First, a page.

Link to Red Cross Site.http://

If you are in an accident and need a transfusion, no one is going to check and see if you have a little card on your person with your blood type. You get Normal Saline, Lactated Ringers or Albumin first, then only if very necessary will you get uncross-matched blood, until the lab can type and screen you. Believe me, your test goes to the front of the line.

My Take away message for everyone who is able, please donate! :cool:

There really are critical shortages, and the Red Cross is careful about declaring one because of the “crying wolf” phenomenon. The shortages are most often local, and sometimes can be alleviated by shipping in units from elsewhere in the country - for example, after Hurricane Irene hit the east coast and flooding caused many blood drives to be canceled, blood drives were stepped up elsewhere and the extra supply was distributed to where it was needed. If would be great if we could stockpile it, but Inner Stickler is right - blood is only good for about 40 or so days after donation, depending on which type of anticoagulant and additives the donor center is using. Red cells are alive, after all, and they have a relatively short lifespan even within the body.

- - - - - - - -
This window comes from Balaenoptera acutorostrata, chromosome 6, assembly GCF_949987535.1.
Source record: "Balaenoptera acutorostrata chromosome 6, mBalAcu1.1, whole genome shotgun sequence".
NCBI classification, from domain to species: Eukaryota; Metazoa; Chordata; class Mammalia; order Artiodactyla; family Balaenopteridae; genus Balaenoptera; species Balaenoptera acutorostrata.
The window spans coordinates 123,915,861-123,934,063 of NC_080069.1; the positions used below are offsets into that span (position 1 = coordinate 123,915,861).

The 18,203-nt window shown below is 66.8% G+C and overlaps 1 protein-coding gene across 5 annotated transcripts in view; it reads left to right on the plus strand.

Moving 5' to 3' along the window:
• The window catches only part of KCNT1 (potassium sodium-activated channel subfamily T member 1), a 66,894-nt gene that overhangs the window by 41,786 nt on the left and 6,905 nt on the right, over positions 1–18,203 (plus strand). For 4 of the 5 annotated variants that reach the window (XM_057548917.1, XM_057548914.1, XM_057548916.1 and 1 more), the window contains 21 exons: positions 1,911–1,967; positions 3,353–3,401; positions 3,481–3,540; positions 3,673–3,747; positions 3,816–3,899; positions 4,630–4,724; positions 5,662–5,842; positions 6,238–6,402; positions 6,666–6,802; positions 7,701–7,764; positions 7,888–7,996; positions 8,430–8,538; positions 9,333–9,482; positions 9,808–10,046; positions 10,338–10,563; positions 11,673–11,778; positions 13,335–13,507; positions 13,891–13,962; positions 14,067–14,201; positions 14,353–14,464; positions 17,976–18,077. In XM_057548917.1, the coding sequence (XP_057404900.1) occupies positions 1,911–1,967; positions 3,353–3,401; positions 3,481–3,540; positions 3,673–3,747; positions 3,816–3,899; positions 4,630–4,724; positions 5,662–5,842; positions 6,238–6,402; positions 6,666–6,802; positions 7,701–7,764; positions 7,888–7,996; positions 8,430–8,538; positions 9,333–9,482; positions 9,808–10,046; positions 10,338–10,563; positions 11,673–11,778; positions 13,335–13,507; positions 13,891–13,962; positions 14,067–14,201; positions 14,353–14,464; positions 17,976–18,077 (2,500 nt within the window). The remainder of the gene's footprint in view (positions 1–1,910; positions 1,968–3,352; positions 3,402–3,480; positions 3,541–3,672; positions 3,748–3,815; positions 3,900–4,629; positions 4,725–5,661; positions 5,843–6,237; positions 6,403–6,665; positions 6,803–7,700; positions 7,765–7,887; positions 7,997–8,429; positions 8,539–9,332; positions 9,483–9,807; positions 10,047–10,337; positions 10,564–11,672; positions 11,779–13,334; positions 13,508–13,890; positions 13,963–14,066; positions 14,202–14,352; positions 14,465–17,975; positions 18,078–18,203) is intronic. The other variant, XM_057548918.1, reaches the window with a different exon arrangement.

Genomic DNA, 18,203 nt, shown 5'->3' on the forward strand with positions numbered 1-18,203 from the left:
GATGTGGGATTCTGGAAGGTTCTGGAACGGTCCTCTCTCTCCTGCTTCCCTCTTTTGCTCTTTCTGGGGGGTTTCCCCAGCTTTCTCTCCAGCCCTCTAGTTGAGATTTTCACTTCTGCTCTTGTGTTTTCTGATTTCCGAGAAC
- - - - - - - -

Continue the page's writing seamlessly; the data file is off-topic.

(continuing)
Hospitals will do their damnedest to keep enough blood on the refrigerator shelves for the true emergencies. I’ve seen the shortage get bad enough in the hospital I worked in that elective surgeries had to be postponed depending on the patient’s blood type. We couldn’t get enough Opos, Oneg, Bpos, or Bneg blood to supply enough for the surgical schedule. We got short enough that we had to use Opos blood for some Oneg patients - which is safe the first time, but can cause them to make antibodies, which would make another dose dangerous.